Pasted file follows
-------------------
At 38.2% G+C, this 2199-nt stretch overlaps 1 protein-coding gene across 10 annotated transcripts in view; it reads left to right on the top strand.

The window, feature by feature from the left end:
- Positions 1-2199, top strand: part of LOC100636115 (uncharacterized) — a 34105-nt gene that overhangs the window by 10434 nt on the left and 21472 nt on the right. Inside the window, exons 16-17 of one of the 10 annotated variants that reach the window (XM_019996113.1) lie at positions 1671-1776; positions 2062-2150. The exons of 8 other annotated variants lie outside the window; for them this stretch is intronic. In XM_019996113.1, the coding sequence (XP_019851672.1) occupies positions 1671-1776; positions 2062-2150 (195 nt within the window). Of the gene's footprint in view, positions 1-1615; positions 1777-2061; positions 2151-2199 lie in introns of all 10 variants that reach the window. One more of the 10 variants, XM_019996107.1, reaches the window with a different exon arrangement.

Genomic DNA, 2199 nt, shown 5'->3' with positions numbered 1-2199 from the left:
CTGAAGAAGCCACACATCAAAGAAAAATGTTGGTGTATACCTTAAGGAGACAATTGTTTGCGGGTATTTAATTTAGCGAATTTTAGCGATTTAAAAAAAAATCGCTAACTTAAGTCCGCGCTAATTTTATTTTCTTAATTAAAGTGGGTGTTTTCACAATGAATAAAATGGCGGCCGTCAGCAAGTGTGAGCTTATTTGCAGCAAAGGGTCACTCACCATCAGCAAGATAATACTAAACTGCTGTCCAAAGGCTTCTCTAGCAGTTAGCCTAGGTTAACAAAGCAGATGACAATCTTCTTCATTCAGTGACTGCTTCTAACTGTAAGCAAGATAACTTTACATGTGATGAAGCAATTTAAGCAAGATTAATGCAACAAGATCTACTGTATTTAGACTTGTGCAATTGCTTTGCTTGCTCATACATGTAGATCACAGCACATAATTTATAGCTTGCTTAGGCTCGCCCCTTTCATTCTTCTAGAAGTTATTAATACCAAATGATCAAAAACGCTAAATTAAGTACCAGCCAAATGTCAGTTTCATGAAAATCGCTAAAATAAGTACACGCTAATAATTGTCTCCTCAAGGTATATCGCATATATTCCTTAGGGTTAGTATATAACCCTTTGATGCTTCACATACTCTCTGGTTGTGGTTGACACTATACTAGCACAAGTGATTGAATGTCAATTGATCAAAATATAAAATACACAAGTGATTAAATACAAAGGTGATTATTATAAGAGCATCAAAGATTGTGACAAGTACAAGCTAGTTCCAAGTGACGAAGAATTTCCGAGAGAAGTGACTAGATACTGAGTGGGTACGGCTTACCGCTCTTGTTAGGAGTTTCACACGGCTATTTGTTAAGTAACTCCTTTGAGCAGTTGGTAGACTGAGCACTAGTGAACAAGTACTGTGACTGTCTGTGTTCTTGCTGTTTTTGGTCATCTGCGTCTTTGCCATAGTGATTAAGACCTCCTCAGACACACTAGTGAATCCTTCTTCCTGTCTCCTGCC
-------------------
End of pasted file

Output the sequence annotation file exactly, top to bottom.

At 38.2% G+C, this 2199-nt stretch overlaps 1 protein-coding gene across 10 annotated transcripts in view; it reads left to right on the top strand.

The window, feature by feature from the left end:
- Positions 1-2199, top strand: part of LOC100636115 (uncharacterized) — a 34105-nt gene that overhangs the window by 10434 nt on the left and 21472 nt on the right. Inside the window, exons 16-17 of one of the 10 annotated variants that reach the window (XM_019996113.1) lie at positions 1671-1776; positions 2062-2150. The exons of 8 other annotated variants lie outside the window; for them this stretch is intronic. In XM_019996113.1, the coding sequence (XP_019851672.1) occupies positions 1671-1776; positions 2062-2150 (195 nt within the window). Of the gene's footprint in view, positions 1-1615; positions 1777-2061; positions 2151-2199 lie in introns of all 10 variants that reach the window. One more of the 10 variants, XM_019996107.1, reaches the window with a different exon arrangement.

Genomic DNA, 2199 nt, shown 5'->3' with positions numbered 1-2199 from the left:
CTGAAGAAGCCACACATCAAAGAAAAATGTTGGTGTATACCTTAAGGAGACAATTGTTTGCGGGTATTTAATTTAGCGAATTTTAGCGATTTAAAAAAAAATCGCTAACTTAAGTCCGCGCTAATTTTATTTTCTTAATTAAAGTGGGTGTTTTCACAATGAATAAAATGGCGGCCGTCAGCAAGTGTGAGCTTATTTGCAGCAAAGGGTCACTCACCATCAGCAAGATAATACTAAACTGCTGTCCAAAGGCTTCTCTAGCAGTTAGCCTAGGTTAACAAAGCAGATGACAATCTTCTTCATTCAGTGACTGCTTCTAACTGTAAGCAAGATAACTTTACATGTGATGAAGCAATTTAAGCAAGATTAATGCAACAAGATCTACTGTATTTAGACTTGTGCAATTGCTTTGCTTGCTCATACATGTAGATCACAGCACATAATTTATAGCTTGCTTAGGCTCGCCCCTTTCATTCTTCTAGAAGTTATTAATACCAAATGATCAAAAACGCTAAATTAAGTACCAGCCAAATGTCAGTTTCATGAAAATCGCTAAAATAAGTACACGCTAATAATTGTCTCCTCAAGGTATATCGCATATATTCCTTAGGGTTAGTATATAACCCTTTGATGCTTCACATACTCTCTGGTTGTGGTTGACACTATACTAGCACAAGTGATTGAATGTCAATTGATCAAAATATAAAATACACAAGTGATTAAATACAAAGGTGATTATTATAAGAGCATCAAAGATTGTGACAAGTACAAGCTAGTTCCAAGTGACGAAGAATTTCCGAGAGAAGTGACTAGATACTGAGTGGGTACGGCTTACCGCTCTTGTTAGGAGTTTCACACGGCTATTTGTTAAGTAACTCCTTTGAGCAGTTGGTAGACTGAGCACTAGTGAACAAGTACTGTGACTGTCTGTGTTCTTGCTGTTTTTGGTCATCTGCGTCTTTGCCATAGTGATTAAGACCTCCTCAGACACACTAGTGAATCCTTCTTCCTGTCTCCTGCC